Gingy11 responded:
    Wow. I am so sorry to hear that. Don't lose hope! I know it's frustrating and you feel overwhelmed but don't give up! Go for another opinion to a different gastro doctor.
    juliansmama07 responded:
    Lady of deception, wow I am so sorry for all of your suffering. Your story is almost a mirror image of mine. I began having reflux and stomach pain in August of 2007. From then till about May 2010 I lost multiple jobs,dropped out of college and lost weight from the nausea and reflux. During that period I began seeing general doctor who tried a few treatments and tests but found nothing so they sent me to a gastroenterologist. At the 1st GI doctor I had an EGD and tried more medications and to no avail I was miserable as ever. After about 3 months they told me that there was nothing wrong with me and I just was crazy. I then got referred to a 2nd GI who did another EGD which said I have a hiatal hernia but he said it was not worth fixing and multiple blood tests and scans. He recommended I have my gallbladder removed thinking that was the cause. When I had the surgery nothing changed with my symptoms at first. Soon after my reflux got more severe. I returned to the GI and was told he would not help me unless I lost weight. At that point I gave up. I felt hopeless and became a shell of myself laying in bed. I took a break from doctors and would end up in the er multiple times from dehydration and nausea but nothing ever showed up on tests. In February of this year I figured I would try 1 more doctor. I saw a GI in phoenix who said I sounded like a great candidate for the GERD surgery and that it would relieve a good amount of my symptoms so I was scheduled an EGD and once again diagnosed with a hiatal hernia but also told that my esophageal spincter that connects the esophagus to the stomach was very large and weak. He sent me to a surgeon who could perform a Nissen Fundoplication and hernia repair.I had the surgery April 25th of this year. I have had a complication that will be fixed soon but other than that my reflux is almost gone. I felt relief as soon as i woke up. It is a tough recovery but so worth it. if you have any questions feel free toemail me for more info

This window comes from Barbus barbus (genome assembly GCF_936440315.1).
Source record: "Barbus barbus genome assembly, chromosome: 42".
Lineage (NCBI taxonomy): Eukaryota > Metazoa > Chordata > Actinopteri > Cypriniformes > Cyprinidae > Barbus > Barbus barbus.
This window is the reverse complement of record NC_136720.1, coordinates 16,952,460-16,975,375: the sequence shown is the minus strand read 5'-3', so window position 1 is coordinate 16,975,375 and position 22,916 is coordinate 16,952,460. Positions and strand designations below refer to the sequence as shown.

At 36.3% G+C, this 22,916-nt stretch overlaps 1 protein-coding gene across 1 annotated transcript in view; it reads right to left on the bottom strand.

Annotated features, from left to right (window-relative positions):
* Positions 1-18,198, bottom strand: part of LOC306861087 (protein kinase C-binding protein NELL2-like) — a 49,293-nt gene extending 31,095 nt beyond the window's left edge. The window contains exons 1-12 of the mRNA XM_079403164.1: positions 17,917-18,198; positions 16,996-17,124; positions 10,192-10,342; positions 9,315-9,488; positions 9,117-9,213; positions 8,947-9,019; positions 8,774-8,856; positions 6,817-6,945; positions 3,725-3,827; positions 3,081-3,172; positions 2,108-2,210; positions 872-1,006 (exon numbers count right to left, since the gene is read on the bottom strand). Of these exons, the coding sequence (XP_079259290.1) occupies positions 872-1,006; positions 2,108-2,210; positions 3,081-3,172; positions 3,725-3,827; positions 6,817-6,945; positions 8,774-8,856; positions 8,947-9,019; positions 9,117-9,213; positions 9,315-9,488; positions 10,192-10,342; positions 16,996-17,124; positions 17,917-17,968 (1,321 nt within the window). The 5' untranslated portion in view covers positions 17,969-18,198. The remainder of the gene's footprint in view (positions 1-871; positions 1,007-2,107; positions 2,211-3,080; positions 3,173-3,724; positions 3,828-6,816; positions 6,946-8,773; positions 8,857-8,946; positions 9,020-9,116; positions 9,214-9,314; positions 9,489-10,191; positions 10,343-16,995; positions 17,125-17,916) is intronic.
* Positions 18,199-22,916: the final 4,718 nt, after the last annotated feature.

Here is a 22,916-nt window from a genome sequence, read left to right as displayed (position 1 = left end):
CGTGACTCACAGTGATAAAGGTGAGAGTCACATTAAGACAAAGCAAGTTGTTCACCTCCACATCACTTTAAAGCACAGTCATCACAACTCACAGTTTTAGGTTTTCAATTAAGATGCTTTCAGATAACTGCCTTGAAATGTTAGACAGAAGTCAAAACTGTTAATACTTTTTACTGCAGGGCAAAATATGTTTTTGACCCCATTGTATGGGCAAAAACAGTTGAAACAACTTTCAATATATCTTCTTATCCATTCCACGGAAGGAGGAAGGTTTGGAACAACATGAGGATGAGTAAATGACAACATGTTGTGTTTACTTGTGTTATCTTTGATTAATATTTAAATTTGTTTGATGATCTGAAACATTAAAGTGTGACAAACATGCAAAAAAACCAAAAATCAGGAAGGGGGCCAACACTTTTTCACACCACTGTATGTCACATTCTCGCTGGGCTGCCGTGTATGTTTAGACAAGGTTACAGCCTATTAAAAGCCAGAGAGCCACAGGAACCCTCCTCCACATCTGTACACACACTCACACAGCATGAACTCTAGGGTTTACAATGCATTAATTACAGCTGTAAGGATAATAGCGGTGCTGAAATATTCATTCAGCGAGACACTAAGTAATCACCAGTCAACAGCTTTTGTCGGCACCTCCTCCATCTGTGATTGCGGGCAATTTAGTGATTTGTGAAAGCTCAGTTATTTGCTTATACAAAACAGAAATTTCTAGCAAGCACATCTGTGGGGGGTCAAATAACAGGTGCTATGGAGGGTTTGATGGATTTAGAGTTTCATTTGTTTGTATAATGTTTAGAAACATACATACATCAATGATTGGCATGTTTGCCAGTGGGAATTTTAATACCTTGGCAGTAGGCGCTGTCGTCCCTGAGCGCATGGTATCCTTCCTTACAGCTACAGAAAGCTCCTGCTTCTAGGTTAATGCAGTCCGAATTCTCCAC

Spotlight: Member Stories

    Hi, my name is Brittany and I'm 21 years old. I was diagnosed with Fibromyalgia earlier in 2012 and have had back/neck alignment problems since I ...More

    Helpful Tips

    Try Natural options
    Gaviscon really helps me when I am desperate. Tablets, not the mint-flavored liquid! Also, try DGL Tablets and Slippery Elm capsules. It ... More
    Was this Helpful?
    4 of 4 found this helpful

    Related Drug Reviews

    • Drug Name User Reviews

    Report Problems With Your Medications to the FDA

    FDAYou are encouraged to report negative side effects of prescription drugs to the FDA. Visit the FDA MedWatch website or call 1-800-FDA-1088.